James “Major” Woodall is an ambitious 22-year-old with five years in the military, an undergraduate degree in Political Science on the way, and a campaign for State Representative currently in progress.
“I have a desire to move forward unified. Our leaders now don’t have vision. I was given a vision at the tender age of eight years old of family, home, unity,” Woodall said.
Woodall is known for his presence and encouragement of those around him, despite having such large dreams himself.
Kierra Nixon, senior biology major, met Woodall at a party. She said Woodall has a beautiful plan to implement change, and he’s determined to make the world better and always encourages his friends to keep going and reach for their own dreams.
Despite hailing from just outside the Atlanta area, instead of Bulloch County, Woodall is drawn to Statesboro and the people it holds.
“There’s something interesting about here. My defining moment was the petition to remove the Confederate statue. It wasn’t even about the statue for me, the win or loss, but about the people who were passionate about the issues,” Woodall said.
According to Woodall’s website, he is focusing on education, economics, and environmental issues for his campaign.
“He listens and he is forthright and strong in representing [local people]. He’s going to do a better job of listening to the people in this region in District 160 and representing them, not representing something some big corporation in some legislation people buy into,” Jane Page, a retired GS faculty member and local reverend, said.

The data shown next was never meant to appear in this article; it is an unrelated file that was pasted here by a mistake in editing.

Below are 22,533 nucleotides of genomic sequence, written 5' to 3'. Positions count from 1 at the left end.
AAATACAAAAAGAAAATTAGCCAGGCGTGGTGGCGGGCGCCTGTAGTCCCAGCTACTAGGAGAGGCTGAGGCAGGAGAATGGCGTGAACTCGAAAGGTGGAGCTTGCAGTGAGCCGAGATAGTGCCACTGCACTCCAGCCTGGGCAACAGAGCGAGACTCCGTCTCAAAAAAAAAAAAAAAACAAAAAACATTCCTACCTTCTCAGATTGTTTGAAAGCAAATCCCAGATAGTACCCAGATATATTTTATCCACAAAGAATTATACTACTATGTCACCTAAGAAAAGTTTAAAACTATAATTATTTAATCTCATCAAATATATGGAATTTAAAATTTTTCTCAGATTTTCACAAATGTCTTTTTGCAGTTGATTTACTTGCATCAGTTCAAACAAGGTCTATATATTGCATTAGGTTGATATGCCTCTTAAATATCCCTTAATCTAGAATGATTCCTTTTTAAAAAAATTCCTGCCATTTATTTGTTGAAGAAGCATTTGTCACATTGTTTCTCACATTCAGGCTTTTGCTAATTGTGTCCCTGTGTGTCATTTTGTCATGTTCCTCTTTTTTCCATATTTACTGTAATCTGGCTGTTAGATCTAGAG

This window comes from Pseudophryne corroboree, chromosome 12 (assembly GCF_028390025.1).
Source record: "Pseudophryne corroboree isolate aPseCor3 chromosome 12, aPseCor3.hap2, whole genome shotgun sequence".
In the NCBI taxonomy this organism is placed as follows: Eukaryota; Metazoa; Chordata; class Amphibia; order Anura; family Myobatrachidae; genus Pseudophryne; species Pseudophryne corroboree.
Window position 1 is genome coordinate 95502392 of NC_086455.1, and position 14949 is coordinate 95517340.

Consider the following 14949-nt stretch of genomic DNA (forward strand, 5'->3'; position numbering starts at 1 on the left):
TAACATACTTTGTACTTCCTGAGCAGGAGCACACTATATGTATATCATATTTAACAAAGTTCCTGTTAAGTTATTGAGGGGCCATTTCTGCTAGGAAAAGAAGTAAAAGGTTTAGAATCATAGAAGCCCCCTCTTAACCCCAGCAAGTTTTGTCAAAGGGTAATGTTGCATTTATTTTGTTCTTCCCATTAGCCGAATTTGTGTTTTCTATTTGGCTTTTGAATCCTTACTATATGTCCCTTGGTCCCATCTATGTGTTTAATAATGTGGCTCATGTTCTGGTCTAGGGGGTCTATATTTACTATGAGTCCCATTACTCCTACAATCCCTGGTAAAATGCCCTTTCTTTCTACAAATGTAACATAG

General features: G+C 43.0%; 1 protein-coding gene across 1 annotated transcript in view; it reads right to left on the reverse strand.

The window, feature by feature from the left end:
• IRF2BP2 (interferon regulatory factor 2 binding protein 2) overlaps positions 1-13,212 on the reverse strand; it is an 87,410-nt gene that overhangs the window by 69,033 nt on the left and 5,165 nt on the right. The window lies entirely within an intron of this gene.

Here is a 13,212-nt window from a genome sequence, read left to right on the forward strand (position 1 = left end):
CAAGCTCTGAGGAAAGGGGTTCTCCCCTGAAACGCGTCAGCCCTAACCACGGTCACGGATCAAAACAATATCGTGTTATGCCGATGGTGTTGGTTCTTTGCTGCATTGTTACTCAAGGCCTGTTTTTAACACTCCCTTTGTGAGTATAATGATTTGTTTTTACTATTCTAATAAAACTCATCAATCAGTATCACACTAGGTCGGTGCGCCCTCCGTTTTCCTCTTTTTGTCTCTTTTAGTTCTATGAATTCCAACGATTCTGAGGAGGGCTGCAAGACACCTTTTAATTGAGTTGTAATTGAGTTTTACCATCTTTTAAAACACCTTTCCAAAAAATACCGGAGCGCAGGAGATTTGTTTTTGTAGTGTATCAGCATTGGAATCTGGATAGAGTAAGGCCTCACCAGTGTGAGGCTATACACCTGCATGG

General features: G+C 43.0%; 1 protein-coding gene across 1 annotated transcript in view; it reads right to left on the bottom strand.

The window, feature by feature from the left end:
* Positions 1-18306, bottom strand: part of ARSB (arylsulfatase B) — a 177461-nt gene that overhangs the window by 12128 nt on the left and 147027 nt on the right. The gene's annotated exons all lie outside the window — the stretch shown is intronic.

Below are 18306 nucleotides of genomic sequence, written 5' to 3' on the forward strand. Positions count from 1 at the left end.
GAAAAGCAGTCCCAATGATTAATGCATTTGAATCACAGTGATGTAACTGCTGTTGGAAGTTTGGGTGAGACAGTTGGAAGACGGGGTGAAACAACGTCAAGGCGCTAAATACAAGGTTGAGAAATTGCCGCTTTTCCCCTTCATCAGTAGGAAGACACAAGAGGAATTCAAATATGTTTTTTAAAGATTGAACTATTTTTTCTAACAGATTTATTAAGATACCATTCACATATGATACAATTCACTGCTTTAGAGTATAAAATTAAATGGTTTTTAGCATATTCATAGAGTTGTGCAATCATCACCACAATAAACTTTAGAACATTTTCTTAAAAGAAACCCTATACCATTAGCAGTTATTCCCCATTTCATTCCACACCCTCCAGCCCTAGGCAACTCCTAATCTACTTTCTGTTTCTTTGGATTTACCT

Specifics include less emphasis on standardized test-focused curriculum, expansion of Medicaid and restructuring of the Affordable Care Act, and opposition to a rezoning of agricultural land into industrial and commercial areas.
“He is young. He’s in the minority in terms of being African American, and our state legislature is mostly white. He’s a Democrat; it’s mostly Republican… I don’t see nay of that changing right away, but he does have a compelling presence that I think folks will listen to. That might make a difference,” Page said.
This week, Woodall and some of his team can be found at the Rotunda encouraging students to register to vote and talking to students.
“We are trying to engage younger voters by using social media as much as possible,” Woodall said.
Although Woodall is the youngest candidate to run for state office this election, he does not consider it a disadvantage to his prospects.
Woodall said, “I’m not so set in my ways that I won’t learn and grow. It benefits people that they have someone they can count on to listen.”